This sort of faithful patience and keen insight is astounding to me. How did they know? I’m no expert, but I would hazard a guess that they knew exactly because they had spent a lifetime watching and waiting for God, honing their skills at seeing God in all sorts of unlikely people and places. Spent a lifetime worshiping in the Temple—grounding themselves in the rhythm of services and prayers. Spent a lifetime knowing, knowing, that God would and does show up in unexpected ways. Their countless years of waiting and watching in hope were not wasted but instead were years infused and transformed by the promise itself. So perhaps part of what this story tells us is that is not a foolish waste of time to order our lives according to a promise, to a story that is not yet complete. Perhaps living according to the promise of God locates us exactly where we are most likely to encounter the One who is life, freedom, and fulfillment.
The partner to waiting is hope—something with which we also struggle. We tend to think of hope as a sort of cross your fingers and hope for the best thing. And that sort of hope seems…foolish…misguided at best. It certainly does not seem like a good way to order your life.. But Christian hope is not about wishing something were so. It is about trusting deep in our bones, that, despite a world that often seems to have gone mad, God is trustworthy and God is with us, working to transform the world into a reflection of God’s dream. Christian hope does not deny that the world is filled with pain and tragedy, not to mention the mundane stuff of life that takes so much of our time and attention, Christian hope says yes AND. Yes life is at times painful and challenging, yes the world is filled with divisions, with people living in poverty, with racism, sexism, homophobia and transphobia, yes all of this is true. And yet more true is God’s promise and God’s presence. Christian hope is acknowledging that the story is not yet complete, and we may not live to see it, but that the end of the story has been written and it ends in God and God’s love.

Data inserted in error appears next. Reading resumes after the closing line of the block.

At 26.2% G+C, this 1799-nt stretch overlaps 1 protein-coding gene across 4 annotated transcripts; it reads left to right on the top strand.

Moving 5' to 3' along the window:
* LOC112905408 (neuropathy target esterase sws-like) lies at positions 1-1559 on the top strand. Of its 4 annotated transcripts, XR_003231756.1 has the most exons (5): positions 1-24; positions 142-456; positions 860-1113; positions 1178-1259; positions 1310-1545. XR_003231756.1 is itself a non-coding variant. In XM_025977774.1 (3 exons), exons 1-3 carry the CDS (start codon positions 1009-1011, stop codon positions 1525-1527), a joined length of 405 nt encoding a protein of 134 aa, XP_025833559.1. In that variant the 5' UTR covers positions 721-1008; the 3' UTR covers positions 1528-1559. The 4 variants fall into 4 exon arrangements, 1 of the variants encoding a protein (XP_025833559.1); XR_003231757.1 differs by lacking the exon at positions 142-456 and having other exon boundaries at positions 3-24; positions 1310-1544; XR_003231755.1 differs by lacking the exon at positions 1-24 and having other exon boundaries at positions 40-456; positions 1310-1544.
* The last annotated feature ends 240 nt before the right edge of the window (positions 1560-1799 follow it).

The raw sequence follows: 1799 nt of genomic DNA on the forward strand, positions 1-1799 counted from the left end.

It is a stance to the world and a pattern for life. It sustains us through times of pain and suffering, times of confusion, times of not knowing, of frustration, of waiting far longer than we would like for God’s hand to be shown.
Simeon and Anna remind us that we can endure a lifetime of watching, waiting, and hoping, And they remind us that God still intervenes in the common, the ordinary, and the small—in places and people we too often dismiss or look past or take little notice of. We need the eyes and faith of Simeon and Anna on days when the tragedy and strife of the world loom large, or when the mundaneness of life seems to take us over. Days when we struggle with faith, with others. We need the eyes and faith of Simeon and Anna in our common life together at St. Peter’s. The patient and faithful waiting, grounded in sure and certain hope that God is working among us and within us—pushing and pulling us forward into God’s dream for us.
My prayer for us individually and for us as a community is that we continue to stand on tiptoe, looking for God in our midst. That we encourage each other when we get tired or dispirited. That we look and listen for the Annas and Simeons in our midst. That we know deep in our bones that God is with us and that God’s promise never fails. Then with Anna and Simeon, may we raise our voices in song—telling all the world what we have seen and known—inviting them to stand on tiptoe with us and proclaim, “my eyes have seen your salvation, which you have prepared for all the world to see a light to enlighten the nations, and the glory of your people Israel.”